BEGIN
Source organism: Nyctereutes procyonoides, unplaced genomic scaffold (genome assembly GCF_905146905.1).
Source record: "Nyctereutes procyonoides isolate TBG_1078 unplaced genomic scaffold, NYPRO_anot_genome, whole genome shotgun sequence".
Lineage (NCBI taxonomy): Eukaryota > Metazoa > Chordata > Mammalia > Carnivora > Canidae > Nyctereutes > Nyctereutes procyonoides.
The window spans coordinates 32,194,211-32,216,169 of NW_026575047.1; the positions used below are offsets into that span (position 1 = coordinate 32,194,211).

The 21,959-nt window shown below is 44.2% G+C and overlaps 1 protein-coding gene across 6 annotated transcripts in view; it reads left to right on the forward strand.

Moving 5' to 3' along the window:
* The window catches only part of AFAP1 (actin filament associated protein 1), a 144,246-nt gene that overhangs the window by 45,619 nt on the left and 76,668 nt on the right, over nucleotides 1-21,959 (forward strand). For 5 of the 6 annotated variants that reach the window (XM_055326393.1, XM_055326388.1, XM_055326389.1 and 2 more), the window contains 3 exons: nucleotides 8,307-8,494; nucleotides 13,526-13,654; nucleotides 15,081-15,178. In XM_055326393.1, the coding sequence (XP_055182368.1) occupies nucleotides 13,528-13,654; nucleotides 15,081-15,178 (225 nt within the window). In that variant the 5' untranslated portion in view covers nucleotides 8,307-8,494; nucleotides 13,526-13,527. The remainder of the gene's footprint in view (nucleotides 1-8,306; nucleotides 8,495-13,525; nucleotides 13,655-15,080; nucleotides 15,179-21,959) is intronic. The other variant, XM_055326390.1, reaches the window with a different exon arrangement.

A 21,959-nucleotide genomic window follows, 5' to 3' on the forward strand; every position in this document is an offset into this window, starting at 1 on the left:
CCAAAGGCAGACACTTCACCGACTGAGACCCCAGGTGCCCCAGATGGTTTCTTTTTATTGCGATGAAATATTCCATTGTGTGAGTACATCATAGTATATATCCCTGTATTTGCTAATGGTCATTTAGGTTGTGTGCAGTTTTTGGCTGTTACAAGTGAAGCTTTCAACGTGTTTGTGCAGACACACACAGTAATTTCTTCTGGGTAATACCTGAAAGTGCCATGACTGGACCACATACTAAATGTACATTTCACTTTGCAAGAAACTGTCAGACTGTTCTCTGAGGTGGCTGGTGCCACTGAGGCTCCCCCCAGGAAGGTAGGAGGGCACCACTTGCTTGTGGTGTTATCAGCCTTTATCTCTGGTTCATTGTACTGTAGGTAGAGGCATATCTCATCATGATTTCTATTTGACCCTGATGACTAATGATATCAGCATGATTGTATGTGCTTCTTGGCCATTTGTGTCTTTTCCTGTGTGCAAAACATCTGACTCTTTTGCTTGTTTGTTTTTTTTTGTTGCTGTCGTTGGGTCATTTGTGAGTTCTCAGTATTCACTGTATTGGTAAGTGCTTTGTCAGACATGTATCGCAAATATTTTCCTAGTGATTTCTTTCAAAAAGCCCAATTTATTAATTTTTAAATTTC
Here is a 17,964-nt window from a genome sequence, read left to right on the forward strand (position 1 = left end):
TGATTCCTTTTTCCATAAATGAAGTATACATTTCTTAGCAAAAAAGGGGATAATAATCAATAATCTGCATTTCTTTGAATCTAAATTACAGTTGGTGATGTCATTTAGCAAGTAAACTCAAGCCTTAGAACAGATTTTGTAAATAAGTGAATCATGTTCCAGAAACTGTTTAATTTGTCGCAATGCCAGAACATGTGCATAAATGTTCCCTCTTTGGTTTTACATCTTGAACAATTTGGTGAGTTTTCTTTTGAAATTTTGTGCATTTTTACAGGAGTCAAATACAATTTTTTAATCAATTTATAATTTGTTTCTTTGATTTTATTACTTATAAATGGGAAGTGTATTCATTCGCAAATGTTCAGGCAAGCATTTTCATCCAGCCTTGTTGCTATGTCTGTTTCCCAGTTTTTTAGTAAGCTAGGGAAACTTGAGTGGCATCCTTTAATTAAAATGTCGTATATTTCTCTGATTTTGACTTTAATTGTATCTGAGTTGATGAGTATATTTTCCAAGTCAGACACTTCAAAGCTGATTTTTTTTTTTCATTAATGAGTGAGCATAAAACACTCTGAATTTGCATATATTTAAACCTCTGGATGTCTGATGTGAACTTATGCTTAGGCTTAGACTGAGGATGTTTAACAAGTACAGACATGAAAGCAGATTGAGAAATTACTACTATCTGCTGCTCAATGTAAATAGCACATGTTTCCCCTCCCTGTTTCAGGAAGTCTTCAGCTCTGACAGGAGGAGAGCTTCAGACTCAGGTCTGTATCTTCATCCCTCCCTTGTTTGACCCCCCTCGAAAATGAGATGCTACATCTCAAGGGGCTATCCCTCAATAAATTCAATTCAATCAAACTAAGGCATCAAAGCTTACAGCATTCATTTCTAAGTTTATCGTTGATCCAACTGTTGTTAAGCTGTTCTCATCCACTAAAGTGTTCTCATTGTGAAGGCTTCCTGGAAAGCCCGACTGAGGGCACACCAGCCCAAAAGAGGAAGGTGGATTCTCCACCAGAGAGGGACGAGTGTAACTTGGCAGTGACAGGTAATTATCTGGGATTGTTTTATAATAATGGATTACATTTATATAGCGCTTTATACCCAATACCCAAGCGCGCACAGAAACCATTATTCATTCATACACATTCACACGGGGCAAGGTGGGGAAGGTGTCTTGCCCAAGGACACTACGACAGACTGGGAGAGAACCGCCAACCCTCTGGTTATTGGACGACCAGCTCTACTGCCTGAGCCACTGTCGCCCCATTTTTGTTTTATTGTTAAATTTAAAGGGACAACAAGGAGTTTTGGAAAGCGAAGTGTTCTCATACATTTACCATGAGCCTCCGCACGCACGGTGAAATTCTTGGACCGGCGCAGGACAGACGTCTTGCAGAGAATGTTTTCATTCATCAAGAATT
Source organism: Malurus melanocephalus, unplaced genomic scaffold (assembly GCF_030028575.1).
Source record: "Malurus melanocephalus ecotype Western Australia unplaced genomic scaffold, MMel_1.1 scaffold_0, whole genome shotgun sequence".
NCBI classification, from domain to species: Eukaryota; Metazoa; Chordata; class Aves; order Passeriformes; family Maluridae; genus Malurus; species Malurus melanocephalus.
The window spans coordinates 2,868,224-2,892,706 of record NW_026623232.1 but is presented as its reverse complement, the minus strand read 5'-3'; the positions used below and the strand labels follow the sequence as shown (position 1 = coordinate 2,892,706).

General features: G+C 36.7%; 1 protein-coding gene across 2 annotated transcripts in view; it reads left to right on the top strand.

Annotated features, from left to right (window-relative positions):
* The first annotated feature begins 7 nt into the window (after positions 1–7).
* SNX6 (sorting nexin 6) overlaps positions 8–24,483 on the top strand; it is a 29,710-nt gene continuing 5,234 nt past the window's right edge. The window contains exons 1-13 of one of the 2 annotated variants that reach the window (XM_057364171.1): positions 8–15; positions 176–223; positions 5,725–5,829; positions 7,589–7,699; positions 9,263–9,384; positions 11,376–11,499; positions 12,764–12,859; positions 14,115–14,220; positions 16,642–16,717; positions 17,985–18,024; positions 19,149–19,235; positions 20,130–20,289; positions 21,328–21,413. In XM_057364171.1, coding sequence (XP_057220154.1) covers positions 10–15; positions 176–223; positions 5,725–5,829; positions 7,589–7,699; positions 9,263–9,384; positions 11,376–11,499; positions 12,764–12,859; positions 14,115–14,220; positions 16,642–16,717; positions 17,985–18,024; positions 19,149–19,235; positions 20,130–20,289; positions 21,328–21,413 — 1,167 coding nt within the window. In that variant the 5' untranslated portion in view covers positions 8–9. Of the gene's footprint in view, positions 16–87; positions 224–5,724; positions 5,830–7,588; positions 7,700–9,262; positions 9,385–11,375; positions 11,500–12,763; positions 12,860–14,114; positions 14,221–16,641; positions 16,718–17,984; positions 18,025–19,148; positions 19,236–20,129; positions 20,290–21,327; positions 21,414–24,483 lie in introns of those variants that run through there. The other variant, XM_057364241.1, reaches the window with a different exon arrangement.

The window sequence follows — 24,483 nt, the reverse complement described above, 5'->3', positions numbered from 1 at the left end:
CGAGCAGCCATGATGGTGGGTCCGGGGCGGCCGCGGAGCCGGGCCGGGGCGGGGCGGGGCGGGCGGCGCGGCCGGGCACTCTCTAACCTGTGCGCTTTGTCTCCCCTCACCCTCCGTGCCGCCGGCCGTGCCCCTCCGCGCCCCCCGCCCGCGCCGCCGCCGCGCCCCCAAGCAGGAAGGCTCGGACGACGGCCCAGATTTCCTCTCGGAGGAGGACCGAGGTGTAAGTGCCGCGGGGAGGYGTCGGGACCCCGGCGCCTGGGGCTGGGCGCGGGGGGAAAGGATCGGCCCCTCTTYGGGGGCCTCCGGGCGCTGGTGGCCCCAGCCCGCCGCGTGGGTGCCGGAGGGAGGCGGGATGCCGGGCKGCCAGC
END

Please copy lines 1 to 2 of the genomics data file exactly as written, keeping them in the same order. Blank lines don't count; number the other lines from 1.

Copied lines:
Source organism: Nyctereutes procyonoides, unplaced genomic scaffold (genome assembly GCF_905146905.1).
Source record: "Nyctereutes procyonoides isolate TBG_1078 unplaced genomic scaffold, NYPRO_anot_genome, whole genome shotgun sequence".